Octane Fitness and Highmark Apply to Ninth Circuit Attorney Fee Awards under the Lanham Act

On October 24, 2016, the Ninth Circuit Court of Appeals, sitting en banc, held that district courts analyzing a request for attorney fees under the Lanham Act should consider the totality of the circumstances, as set forth in Octane Fitness, LLC v. ICON Health & Fitness, Inc., 134 S. Ct. 1749 (2014).  Section 35(a) of the Lanham Act provides that “he court in exceptional cases may award reasonable attorney fees to the prevailing party.”  In determining whether a case is “exceptional,” courts in the Ninth Circuit are now required to apply a less “precise rule or formula,” and look to   Read More »

Posted in IP and Technology Litigation, Trademark Litigation | Tagged , ,

Share this Article:

Ninth Circuit Could Reconsider Attorneys’ Fees Standard for Federal Trademark Litigation

In Octane Fitness v. ICON Health & Fitness (2014), the Supreme Court changed the standard for recovering attorneys’ fees in patent litigation.  Rejecting a “rigid and mechanical formulation,” the Court adopted a looser “totality of the circumstances” test.  Earlier this year, a Ninth Circuit panel held that the Octane Fitness standard did not apply in trademark cases.  But now the Ninth Circuit has ordered an en banc rehearing of the panel’s decision. In SunEarth, Inc. v. Sun Earth Solar Power Co., the district court permanently enjoined Sun Earth Solar Power from using “Sun Earth” in the U.S. because that use   Read More »

Posted in Patent Litigation, Trademark Litigation | Tagged , ,

Share this Article:

Someone Copied My Company’s Website Without Permission — What Can I Do About It?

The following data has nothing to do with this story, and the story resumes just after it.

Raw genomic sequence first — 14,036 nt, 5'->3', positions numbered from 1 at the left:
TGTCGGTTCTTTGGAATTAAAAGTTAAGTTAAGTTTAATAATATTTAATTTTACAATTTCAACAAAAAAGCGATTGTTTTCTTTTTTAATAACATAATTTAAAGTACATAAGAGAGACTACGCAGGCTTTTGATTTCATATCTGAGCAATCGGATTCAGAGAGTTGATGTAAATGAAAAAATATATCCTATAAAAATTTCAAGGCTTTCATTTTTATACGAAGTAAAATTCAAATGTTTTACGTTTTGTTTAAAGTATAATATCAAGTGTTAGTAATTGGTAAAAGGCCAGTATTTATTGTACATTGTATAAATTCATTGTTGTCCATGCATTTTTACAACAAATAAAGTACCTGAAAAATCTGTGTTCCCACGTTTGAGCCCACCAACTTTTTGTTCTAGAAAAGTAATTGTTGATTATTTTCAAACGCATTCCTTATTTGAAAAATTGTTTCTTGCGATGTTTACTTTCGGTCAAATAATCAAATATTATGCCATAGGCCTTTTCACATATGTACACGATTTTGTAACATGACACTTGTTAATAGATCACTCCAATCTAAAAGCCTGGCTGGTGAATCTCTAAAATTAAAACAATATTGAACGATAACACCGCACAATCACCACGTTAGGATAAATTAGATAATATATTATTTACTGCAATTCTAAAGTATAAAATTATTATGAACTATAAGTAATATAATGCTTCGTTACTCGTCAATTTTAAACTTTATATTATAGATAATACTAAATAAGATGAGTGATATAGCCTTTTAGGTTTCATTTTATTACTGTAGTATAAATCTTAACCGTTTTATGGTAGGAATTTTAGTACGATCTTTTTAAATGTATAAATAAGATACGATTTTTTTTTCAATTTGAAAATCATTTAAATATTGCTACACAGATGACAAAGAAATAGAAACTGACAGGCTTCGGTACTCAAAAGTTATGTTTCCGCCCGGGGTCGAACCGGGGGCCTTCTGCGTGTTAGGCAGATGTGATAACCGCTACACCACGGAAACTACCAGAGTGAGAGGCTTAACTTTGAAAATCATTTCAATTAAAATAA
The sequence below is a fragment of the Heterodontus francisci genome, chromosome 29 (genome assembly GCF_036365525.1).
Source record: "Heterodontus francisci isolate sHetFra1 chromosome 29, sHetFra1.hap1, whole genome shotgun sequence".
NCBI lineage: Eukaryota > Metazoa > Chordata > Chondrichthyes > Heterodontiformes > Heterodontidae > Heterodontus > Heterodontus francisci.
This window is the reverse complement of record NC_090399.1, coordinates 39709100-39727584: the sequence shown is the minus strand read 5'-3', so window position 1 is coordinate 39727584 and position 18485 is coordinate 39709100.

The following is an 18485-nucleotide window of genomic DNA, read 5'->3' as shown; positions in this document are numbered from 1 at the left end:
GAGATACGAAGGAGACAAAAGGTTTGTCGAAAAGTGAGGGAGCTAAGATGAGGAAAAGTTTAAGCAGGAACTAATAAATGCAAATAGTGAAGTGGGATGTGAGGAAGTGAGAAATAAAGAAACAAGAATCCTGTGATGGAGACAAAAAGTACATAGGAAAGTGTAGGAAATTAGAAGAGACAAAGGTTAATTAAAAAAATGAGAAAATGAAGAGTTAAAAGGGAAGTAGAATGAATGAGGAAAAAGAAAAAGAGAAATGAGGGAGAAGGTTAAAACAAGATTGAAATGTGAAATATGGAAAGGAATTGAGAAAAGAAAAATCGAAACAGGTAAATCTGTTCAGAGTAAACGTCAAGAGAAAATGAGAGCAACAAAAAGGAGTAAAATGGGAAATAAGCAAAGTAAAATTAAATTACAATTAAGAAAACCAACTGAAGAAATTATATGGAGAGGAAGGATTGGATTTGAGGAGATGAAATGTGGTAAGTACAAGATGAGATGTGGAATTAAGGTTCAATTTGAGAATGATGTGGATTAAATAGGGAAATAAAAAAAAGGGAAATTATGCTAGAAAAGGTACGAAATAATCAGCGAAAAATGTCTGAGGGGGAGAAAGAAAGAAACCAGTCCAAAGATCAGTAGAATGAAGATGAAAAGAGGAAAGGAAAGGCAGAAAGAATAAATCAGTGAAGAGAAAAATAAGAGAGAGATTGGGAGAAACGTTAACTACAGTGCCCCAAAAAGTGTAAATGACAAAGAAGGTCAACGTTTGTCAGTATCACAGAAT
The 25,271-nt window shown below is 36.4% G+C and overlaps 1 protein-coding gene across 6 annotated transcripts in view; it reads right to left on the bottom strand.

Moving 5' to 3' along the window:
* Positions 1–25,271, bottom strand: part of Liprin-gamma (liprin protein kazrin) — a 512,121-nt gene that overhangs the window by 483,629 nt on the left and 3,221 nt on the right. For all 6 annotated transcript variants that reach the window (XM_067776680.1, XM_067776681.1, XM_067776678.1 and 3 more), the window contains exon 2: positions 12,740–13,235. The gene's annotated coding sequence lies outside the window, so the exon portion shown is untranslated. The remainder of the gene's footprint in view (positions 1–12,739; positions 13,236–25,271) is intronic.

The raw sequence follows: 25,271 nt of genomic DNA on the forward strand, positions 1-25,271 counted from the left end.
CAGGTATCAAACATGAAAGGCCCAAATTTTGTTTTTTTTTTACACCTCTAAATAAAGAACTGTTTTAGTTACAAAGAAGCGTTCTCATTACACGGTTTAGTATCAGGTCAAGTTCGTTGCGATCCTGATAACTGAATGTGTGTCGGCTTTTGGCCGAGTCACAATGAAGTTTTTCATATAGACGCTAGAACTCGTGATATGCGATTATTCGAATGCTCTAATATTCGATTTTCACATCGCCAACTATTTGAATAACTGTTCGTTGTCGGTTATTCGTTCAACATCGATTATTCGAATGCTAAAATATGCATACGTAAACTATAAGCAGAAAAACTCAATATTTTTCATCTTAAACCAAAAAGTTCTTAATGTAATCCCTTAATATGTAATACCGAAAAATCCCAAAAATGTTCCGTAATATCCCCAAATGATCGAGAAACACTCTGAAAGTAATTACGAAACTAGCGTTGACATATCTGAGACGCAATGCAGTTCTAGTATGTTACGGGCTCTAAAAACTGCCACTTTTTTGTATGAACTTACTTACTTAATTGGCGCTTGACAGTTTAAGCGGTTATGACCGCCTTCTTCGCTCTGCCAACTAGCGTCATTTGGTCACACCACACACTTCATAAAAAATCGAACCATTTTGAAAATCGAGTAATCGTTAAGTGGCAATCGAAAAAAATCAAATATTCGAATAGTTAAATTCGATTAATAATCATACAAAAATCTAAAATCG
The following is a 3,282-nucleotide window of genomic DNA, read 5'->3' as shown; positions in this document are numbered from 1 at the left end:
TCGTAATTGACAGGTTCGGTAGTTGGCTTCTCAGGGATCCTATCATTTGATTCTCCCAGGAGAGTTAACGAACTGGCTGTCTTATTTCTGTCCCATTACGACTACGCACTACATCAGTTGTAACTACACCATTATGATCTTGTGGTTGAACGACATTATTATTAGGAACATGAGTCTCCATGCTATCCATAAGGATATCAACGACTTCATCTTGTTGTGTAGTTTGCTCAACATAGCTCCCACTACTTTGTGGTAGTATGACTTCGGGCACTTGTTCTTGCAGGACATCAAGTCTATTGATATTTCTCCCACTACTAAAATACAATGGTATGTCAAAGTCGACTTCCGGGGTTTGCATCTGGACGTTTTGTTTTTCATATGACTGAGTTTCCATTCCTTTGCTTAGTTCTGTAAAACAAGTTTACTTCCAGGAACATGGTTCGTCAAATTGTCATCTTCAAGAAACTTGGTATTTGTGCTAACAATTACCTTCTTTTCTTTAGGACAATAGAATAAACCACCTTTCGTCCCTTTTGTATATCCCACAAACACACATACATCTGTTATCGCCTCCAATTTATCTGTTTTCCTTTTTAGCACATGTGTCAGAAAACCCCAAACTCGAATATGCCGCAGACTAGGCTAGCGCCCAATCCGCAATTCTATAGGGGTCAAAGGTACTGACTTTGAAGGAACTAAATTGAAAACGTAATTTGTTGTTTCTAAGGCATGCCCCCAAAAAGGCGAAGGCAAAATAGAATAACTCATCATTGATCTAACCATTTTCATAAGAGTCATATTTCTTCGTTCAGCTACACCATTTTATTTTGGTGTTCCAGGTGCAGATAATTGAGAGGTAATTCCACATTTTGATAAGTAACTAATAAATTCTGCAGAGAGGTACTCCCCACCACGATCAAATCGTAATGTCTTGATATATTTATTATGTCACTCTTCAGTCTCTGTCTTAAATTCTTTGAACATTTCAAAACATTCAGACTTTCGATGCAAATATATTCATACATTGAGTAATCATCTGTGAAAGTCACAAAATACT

You encounter a website that looks very similar to your company’s website. The similarities make clear that your website was copied.  Even worse, it was copied by a competitor.  Please see this article that discusses the remedies you may have under intellectual property laws.

Posted in Copyright Litigation, Internet and Domain Name Litigation, Patent Litigation, Trademark Litigation

Share this Article:

Split Ninth Circuit Panel Rejuvenates Doctrine of Initial Interest Confusion

Imagine you are driving to Flagstaff for the weekend and, as you approach Camp Verde, you really could go for a McDonald’s hamburger.  You see a McDonald’s sign from the highway, take the exit, and learn that the sign actually directs you to a Burger King.  “Oh well,” you think, “I guess I’ll take Burger King instead.”  You knew you weren’t getting McDonald’s when you made the purchase.  But were you the victim of trademark infringement nonetheless, since you thought you were getting McDonald’s when you took the exit, and wouldn’t have bought Burger King absent that initial confusion? Or   Read More »

Posted in Internet and Domain Name Litigation, Trademark Litigation | Tagged ,

Share this Article:

Supreme Court: TTAB Proceedings Can Have Preclusive Effect in Federal Court

Today, the Supreme Court held in B&B Hardware v. Hargis Industries that likelihood-of-confusion decisions by the United States Patent and Trademark Office’s Trademark Trial and Appeal Board (“TTAB”) can have preclusive effect in federal court. Hargis applied to register the mark SEALTITE and B&B opposed, based on its registration for SEALTIGHT.  The TTAB sustained B&B’s opposition, even though the marks would be used for different goods in different markets.  In a contemporaneous federal suit, the district court gave no deference to the TTAB decision and held that SEALTITE was not likely to cause confusion with SEALTIGHT.  Affirming, the Eighth Circuit   Read More »

Posted in Trademark Litigation | Tagged ,

Share this Article: